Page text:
Computer v Chess-Player

  • Alex Bernstein
  • Michael de V. Roberts

Abstract

Chess is not only one of the most engaging but also one of the most sophisticated of human activities. The game is so old that we cannot say when or where it was invented; millions of games have been played and thousands of books have been written about it; yet the play is still fresh and forever new. Simple arithmetic tells why. On the average, each move in chess offers a choice of about 30 possibilities, and the average length of a full game is about 40 moves. By this reckoning there are at least 10120 possible games. To get some idea of what that number means, let us suppose that we had a superfast computing machine which could play a million games a second (a ridiculous supposition). It would take the machine about 10108 years to play all the possible games!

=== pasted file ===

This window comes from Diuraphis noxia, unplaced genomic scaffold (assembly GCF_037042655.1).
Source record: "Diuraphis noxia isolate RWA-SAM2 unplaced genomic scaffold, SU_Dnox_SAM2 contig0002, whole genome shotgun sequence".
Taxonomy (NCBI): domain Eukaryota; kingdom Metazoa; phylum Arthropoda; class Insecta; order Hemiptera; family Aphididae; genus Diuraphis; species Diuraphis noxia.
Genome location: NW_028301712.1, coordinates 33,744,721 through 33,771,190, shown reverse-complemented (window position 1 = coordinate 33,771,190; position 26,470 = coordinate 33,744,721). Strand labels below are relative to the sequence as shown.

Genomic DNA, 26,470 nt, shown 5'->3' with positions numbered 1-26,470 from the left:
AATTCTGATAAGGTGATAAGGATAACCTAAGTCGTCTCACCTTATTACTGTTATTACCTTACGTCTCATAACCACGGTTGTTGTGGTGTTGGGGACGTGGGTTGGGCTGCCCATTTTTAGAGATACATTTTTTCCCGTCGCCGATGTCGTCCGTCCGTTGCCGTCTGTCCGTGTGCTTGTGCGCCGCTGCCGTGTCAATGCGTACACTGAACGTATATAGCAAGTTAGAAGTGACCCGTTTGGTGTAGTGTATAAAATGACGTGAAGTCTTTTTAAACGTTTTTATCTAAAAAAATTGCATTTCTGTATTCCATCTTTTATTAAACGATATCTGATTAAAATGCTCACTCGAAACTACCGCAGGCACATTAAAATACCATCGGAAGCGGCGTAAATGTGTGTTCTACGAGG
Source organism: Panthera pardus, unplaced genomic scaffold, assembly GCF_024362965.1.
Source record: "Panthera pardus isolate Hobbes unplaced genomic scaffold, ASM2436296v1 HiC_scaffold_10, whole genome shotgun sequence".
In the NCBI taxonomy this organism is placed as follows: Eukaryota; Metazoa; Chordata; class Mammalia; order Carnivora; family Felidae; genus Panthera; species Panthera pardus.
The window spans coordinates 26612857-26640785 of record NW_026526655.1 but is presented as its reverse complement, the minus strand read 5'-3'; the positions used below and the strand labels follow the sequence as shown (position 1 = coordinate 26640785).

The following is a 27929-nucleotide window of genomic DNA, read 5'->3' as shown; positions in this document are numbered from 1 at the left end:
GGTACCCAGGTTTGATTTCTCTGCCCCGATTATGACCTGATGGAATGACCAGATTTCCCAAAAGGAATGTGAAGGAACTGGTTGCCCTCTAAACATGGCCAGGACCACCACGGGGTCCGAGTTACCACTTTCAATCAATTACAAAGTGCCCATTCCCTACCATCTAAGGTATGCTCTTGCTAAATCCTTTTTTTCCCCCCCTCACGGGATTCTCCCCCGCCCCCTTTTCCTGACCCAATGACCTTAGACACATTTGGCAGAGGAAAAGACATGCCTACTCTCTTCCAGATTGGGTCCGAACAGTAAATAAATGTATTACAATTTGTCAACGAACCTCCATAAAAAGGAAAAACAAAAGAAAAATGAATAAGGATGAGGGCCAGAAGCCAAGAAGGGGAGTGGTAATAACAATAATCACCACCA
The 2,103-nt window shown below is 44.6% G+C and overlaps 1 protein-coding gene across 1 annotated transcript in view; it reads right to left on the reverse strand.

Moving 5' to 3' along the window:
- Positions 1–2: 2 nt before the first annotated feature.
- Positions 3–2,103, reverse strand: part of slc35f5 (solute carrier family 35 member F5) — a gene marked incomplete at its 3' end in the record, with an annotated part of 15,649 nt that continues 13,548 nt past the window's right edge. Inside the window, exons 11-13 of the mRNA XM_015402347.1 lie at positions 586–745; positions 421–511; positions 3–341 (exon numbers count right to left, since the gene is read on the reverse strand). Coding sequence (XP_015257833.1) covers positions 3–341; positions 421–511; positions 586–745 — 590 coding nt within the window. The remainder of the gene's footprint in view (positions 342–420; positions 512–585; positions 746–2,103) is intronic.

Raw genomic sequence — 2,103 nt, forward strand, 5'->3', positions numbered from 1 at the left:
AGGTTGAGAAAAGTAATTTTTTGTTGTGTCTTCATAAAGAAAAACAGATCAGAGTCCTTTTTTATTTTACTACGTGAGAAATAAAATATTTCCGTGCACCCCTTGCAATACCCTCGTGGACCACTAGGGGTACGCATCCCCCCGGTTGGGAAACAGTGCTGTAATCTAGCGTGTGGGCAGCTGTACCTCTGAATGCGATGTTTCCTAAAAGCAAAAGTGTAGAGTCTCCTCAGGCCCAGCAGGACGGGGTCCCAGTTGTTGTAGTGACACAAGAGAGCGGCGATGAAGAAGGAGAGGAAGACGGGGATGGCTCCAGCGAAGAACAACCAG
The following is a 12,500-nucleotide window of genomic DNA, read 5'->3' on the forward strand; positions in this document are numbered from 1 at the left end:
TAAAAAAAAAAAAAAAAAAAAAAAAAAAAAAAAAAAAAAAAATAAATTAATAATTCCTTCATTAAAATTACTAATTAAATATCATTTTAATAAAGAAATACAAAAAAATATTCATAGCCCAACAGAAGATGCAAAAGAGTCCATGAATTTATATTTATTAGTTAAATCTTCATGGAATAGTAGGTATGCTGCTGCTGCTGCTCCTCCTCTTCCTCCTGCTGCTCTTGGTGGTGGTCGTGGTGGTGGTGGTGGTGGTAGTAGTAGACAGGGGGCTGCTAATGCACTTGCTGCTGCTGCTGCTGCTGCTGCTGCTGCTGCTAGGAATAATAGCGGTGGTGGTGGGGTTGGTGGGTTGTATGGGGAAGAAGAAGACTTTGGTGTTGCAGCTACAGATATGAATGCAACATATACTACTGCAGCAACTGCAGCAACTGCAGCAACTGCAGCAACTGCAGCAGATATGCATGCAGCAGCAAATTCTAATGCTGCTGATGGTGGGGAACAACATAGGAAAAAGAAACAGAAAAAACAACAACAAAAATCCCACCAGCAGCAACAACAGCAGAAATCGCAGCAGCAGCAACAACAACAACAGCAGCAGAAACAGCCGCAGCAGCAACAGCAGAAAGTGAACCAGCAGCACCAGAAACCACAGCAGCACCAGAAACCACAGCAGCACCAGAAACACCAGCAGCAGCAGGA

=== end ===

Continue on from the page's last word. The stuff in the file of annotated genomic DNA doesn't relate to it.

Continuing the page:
Keywords

Start Button Pawn Move International Business Machine Corporation Human Opponent Reasonable Time Scale 
These keywords were added by machine and not by the authors. This process is experimental and the keywords may be updated as the learning algorithm improves.

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Copyright information

© David Levy 1988

Authors and Affiliations

  • Alex Bernstein
  • Michael de V. Roberts

There are no affiliations available

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